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Buddhadharma : Fall 2013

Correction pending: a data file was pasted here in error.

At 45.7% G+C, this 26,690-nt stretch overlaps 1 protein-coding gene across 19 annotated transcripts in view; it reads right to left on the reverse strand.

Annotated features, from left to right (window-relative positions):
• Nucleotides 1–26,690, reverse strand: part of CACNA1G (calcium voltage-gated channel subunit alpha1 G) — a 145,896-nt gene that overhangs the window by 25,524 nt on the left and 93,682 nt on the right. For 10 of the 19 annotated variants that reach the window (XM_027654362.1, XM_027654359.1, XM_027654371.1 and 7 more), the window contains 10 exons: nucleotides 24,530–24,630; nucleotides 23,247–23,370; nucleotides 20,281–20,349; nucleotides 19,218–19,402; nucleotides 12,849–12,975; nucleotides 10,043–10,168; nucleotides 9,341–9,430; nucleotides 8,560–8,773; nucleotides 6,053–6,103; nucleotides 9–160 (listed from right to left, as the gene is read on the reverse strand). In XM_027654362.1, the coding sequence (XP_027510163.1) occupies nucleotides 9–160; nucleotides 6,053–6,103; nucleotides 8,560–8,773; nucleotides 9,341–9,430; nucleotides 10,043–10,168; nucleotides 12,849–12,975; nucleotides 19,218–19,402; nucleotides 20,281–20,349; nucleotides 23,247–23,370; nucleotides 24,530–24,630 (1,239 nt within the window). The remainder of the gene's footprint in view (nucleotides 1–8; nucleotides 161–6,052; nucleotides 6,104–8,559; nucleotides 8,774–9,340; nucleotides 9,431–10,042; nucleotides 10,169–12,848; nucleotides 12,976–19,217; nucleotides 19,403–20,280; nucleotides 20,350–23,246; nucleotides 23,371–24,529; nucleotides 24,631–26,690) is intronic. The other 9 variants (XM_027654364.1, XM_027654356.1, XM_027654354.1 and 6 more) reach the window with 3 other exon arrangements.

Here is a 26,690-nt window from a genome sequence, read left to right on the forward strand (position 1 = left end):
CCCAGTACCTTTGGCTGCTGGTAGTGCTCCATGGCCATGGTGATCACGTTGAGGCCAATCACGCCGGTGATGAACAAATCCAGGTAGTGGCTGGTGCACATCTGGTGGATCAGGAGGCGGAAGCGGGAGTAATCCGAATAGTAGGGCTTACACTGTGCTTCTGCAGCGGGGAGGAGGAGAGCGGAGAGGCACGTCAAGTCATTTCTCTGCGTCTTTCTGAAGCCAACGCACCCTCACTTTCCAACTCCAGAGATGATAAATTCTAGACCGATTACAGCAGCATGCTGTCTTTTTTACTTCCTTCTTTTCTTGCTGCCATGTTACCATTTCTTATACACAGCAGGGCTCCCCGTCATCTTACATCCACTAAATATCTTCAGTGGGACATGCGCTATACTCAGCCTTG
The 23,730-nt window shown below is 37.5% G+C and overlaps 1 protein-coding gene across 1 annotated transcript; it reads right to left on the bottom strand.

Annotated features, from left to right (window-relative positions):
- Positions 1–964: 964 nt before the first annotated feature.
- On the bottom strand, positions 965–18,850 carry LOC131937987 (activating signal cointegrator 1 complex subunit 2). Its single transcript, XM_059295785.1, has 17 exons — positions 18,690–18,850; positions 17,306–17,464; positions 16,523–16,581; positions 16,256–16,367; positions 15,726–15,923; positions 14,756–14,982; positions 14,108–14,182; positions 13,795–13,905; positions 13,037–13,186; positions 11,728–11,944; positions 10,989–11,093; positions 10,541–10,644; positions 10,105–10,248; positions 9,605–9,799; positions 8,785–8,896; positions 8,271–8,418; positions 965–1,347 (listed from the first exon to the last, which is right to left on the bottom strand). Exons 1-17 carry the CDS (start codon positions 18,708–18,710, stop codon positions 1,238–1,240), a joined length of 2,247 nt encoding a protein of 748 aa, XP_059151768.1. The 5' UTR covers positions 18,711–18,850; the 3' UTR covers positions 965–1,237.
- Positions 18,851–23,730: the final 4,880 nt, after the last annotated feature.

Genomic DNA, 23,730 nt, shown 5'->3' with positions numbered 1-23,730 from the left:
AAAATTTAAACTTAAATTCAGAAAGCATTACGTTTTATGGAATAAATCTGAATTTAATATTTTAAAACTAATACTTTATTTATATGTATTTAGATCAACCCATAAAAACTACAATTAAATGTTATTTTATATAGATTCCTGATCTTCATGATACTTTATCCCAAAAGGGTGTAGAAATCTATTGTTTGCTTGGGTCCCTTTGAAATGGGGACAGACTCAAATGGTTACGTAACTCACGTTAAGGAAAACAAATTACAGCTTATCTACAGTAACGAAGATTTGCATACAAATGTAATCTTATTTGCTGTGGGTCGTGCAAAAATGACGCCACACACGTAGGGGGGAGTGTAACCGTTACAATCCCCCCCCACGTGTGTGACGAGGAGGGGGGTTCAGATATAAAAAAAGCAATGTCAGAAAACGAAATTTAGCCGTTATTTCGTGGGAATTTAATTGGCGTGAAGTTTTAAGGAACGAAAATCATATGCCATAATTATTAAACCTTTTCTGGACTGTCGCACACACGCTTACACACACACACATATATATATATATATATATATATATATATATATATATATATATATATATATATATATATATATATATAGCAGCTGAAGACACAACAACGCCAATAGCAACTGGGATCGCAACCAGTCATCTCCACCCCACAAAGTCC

FALL 2 0 1 3 BUDDHADHARMA: THE PRACTITIONER’S QUARTERLY 37 is transformed by one’s conscious choices. By choosing to change what motivates me, I change the kind of person I am. From this perspective, we experience kar- mic consequences not just for what we have done but also for what we have become, and what we intentionally do is what makes us what we are. In other words, we are “pun- ished” not for our “sins” but by them. And, as Spinoza put it, happiness is not the reward for virtue; happiness is virtue itself. To become a different kind of person is to experience the world in a different way. And when we respond differently to the challenges and opportunities the world presents to us, the world responds differently to us. This understanding of karma does not necessarily involve rebirth after we physically die, and there is an agnostic “I don’t know” thread in the conversation that follows. The emphasis is on “moment-to-moment” rebirth, as our motivations and actions change right now. Yet that does not mean excluding other, perhaps more mysterious possibilities regard- ing the consequences of our actions. In either case, karma is not a fatalistic doctrine. In fact, it is difficult to imagine a more empowering teaching. We are not enjoined to accept pas- sively the problematic circumstances of our lives. Rather, we are encouraged to improve our situations by addressing them with gener- osity, loving-kindness, and wisdom. ©iSTOCKPHOTO.COM/PHILLY077